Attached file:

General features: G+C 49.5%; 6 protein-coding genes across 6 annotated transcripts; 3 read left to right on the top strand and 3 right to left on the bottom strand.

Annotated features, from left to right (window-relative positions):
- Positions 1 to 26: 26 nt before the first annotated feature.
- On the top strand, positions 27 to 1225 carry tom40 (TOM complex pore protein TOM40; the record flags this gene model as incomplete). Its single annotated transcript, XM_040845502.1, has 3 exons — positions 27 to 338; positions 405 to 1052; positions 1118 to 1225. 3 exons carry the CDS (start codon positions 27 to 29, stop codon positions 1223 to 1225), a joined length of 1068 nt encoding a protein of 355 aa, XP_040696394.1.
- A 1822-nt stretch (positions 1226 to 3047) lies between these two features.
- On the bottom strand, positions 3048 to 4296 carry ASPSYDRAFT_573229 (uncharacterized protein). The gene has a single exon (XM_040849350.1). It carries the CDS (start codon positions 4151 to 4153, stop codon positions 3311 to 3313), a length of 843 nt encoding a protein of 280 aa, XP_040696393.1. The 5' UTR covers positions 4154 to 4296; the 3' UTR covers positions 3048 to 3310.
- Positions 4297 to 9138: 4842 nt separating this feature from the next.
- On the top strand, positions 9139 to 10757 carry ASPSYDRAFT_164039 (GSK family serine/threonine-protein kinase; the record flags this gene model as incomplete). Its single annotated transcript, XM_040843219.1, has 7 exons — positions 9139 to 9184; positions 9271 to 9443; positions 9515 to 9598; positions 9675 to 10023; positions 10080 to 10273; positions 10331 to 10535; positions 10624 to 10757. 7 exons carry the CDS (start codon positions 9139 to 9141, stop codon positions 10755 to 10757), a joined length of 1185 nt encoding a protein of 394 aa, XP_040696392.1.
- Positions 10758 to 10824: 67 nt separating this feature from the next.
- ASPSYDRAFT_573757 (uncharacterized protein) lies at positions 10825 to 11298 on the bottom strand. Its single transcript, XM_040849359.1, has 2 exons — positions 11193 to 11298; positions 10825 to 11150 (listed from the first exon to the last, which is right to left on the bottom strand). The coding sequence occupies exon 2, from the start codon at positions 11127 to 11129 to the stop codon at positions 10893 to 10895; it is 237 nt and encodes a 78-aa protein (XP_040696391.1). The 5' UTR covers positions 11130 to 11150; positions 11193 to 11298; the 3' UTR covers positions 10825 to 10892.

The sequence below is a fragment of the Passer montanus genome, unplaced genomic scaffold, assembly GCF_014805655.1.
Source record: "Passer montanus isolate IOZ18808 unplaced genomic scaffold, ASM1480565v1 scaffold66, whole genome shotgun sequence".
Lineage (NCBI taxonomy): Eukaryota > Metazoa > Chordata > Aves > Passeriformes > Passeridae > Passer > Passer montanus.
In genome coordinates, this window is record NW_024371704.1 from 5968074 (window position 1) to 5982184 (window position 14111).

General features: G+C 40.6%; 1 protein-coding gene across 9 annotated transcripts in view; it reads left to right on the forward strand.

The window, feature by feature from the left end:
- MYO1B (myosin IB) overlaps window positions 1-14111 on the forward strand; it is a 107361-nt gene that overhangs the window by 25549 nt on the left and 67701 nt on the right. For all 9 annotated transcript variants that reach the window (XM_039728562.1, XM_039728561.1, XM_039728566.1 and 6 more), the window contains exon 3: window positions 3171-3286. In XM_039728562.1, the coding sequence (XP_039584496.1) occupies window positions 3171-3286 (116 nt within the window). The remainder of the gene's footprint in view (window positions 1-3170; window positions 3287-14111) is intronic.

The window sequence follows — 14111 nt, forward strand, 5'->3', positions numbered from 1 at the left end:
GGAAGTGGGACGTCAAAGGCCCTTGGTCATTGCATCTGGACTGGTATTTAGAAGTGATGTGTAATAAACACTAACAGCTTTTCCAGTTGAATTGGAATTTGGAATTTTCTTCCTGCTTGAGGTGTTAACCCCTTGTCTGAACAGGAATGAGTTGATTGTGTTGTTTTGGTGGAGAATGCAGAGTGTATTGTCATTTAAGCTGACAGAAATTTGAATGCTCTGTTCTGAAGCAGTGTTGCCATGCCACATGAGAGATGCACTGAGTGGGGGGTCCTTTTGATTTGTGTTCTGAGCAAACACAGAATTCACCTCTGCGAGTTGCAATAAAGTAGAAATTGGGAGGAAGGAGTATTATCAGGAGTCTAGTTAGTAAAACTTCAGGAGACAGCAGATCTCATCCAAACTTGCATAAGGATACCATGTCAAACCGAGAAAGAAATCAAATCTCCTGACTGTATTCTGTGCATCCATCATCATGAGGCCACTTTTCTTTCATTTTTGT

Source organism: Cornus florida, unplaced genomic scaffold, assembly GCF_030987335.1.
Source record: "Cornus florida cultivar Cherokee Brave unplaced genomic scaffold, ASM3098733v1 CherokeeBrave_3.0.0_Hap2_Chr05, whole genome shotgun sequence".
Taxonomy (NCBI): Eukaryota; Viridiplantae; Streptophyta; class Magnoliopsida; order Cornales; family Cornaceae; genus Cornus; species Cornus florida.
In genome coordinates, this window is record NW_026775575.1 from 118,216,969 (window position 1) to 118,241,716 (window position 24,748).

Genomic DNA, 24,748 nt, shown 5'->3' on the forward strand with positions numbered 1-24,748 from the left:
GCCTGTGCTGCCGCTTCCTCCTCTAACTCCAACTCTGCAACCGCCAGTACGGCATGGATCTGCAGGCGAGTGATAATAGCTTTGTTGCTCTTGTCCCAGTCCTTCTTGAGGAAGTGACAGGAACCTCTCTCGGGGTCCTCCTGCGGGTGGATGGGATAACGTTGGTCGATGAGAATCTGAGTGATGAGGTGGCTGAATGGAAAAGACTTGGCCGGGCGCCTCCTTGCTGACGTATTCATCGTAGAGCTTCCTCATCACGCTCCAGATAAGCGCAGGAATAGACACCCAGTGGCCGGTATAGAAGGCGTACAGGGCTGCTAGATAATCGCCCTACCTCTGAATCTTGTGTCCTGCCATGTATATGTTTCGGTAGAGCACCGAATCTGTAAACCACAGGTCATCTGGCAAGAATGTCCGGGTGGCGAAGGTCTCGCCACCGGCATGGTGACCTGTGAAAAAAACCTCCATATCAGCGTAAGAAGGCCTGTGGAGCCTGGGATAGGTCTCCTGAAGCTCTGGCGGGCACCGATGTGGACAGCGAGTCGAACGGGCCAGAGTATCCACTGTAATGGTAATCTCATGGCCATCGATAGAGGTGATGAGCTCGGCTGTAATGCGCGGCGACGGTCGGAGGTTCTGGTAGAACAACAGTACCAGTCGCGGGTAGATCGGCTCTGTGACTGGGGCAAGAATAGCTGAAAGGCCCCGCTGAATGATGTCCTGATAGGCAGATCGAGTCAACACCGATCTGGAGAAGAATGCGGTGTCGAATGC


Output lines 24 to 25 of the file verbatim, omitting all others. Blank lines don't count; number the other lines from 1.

Genomic DNA, 24,748 nt, shown 5'->3' on the forward strand with positions numbered 1-24,748 from the left:
GCCTGTGCTGCCGCTTCCTCCTCTAACTCCAACTCTGCAACCGCCAGTACGGCATGGATCTGCAGGCGAGTGATAATAGCTTTGTTGCTCTTGTCCCAGTCCTTCTTGAGGAAGTGACAGGAACCTCTCTCGGGGTCCTCCTGCGGGTGGATGGGATAACGTTGGTCGATGAGAATCTGAGTGATGAGGTGGCTGAATGGAAAAGACTTGGCCGGGCGCCTCCTTGCTGACGTATTCATCGTAGAGCTTCCTCATCACGCTCCAGATAAGCGCAGGAATAGACACCCAGTGGCCGGTATAGAAGGCGTACAGGGCTGCTAGATAATCGCCCTACCTCTGAATCTTGTGTCCTGCCATGTATATGTTTCGGTAGAGCACCGAATCTGTAAACCACAGGTCATCTGGCAAGAATGTCCGGGTGGCGAAGGTCTCGCCACCGGCATGGTGACCTGTGAAAAAAACCTCCATATCAGCGTAAGAAGGCCTGTGGAGCCTGGGATAGGTCTCCTGAAGCTCTGGCGGGCACCGATGTGGACAGCGAGTCGAACGGGCCAGAGTATCCACTGTAATGGTAATCTCATGGCCATCGATAGAGGTGATGAGCTCGGCTGTAATGCGCGGCGACGGTCGGAGGTTCTGGTAGAACAACAGTACCAGTCGCGGGTAGATCGGCTCTGTGACTGGGGCAAGAATAGCTGAAAGGCCCCGCTGAATGATGTCCTGATAGGCAGATCGAGTCAACACCGATCTGGAGAAGAATGCGGTGTCGAATGC